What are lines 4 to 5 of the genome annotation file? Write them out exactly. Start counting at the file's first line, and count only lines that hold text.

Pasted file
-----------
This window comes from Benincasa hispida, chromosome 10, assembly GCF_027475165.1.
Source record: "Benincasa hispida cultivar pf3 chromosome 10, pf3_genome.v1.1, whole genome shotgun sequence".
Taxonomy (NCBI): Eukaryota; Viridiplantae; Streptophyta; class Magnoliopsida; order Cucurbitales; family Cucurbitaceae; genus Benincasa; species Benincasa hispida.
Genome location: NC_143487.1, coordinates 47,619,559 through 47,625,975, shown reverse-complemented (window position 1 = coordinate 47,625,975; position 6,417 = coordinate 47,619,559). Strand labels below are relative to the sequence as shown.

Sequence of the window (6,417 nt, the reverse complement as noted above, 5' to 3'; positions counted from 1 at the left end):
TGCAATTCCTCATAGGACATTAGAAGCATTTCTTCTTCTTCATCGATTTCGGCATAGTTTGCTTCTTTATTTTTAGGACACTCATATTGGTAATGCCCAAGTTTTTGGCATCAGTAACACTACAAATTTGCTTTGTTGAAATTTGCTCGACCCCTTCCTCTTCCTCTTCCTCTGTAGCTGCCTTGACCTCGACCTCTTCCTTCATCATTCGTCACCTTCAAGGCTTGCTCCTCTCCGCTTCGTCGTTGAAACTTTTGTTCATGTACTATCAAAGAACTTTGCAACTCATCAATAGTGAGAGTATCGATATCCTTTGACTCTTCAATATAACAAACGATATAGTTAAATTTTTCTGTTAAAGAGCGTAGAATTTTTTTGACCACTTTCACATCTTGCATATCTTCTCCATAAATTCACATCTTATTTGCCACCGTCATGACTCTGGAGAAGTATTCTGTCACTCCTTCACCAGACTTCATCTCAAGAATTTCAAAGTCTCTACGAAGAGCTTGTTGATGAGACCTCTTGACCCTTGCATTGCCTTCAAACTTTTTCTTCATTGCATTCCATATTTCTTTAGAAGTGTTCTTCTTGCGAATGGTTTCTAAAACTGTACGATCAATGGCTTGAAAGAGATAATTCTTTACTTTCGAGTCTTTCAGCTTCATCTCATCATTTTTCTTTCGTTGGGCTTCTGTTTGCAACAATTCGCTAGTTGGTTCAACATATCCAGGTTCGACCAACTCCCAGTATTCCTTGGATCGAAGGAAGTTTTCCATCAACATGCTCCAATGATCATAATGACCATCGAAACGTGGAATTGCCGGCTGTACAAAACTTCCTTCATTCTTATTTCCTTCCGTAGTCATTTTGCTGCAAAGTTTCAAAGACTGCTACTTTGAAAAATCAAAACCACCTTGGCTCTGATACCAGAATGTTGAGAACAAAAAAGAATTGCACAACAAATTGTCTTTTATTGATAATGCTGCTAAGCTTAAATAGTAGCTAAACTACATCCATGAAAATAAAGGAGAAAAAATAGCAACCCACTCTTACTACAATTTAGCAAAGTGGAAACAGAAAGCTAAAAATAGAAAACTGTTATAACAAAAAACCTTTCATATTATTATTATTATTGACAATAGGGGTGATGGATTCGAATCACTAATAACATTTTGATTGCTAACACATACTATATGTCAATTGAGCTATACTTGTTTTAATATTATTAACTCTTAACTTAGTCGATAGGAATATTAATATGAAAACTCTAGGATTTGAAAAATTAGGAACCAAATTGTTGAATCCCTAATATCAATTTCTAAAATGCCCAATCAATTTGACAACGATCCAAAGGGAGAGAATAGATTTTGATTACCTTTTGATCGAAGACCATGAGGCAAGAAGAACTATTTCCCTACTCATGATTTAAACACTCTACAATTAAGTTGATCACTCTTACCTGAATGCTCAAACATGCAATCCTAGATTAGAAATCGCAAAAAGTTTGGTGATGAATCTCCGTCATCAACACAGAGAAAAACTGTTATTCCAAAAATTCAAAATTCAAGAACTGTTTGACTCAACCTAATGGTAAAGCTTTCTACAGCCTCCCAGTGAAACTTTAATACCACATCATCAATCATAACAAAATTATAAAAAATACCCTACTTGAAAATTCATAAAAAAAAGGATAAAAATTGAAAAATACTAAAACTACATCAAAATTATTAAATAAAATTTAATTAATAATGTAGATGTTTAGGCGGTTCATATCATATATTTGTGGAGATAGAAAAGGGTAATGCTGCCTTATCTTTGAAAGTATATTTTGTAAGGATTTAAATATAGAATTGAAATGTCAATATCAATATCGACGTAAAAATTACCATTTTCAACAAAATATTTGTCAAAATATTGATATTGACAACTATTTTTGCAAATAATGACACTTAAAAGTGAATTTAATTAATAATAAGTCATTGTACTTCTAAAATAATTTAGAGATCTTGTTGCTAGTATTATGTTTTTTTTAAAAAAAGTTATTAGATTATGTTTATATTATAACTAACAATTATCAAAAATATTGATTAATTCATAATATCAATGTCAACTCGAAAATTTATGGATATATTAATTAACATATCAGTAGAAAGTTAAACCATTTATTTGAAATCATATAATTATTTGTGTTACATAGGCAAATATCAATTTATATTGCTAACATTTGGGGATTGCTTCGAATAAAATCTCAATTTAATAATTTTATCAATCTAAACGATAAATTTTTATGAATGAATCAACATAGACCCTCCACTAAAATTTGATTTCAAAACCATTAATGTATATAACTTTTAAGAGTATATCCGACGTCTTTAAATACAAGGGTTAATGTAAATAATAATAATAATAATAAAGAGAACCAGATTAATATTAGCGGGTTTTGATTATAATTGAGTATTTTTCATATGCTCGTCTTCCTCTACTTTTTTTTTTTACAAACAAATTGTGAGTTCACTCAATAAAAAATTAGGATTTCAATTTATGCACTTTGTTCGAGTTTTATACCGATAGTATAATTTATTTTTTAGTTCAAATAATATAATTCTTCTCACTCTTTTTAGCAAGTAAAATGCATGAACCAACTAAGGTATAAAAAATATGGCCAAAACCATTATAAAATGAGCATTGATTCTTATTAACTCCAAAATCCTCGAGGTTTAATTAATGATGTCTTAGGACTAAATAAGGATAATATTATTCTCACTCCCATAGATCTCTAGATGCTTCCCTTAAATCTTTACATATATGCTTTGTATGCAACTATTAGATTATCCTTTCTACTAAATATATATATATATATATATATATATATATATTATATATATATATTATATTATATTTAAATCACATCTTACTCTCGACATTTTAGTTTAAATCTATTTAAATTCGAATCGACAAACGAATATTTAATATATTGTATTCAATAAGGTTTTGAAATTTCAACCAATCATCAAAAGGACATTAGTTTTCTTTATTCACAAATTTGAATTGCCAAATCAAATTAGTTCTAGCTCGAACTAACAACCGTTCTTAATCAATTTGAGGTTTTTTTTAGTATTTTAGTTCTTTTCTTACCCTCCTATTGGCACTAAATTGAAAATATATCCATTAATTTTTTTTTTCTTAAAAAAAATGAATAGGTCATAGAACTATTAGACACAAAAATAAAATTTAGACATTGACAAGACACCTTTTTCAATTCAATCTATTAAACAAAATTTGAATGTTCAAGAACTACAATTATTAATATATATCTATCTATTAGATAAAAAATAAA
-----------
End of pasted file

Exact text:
Genome location: NC_143487.1, coordinates 47,619,559 through 47,625,975, shown reverse-complemented (window position 1 = coordinate 47,625,975; position 6,417 = coordinate 47,619,559). Strand labels below are relative to the sequence as shown.

Sequence of the window (6,417 nt, the reverse complement as noted above, 5' to 3'; positions counted from 1 at the left end):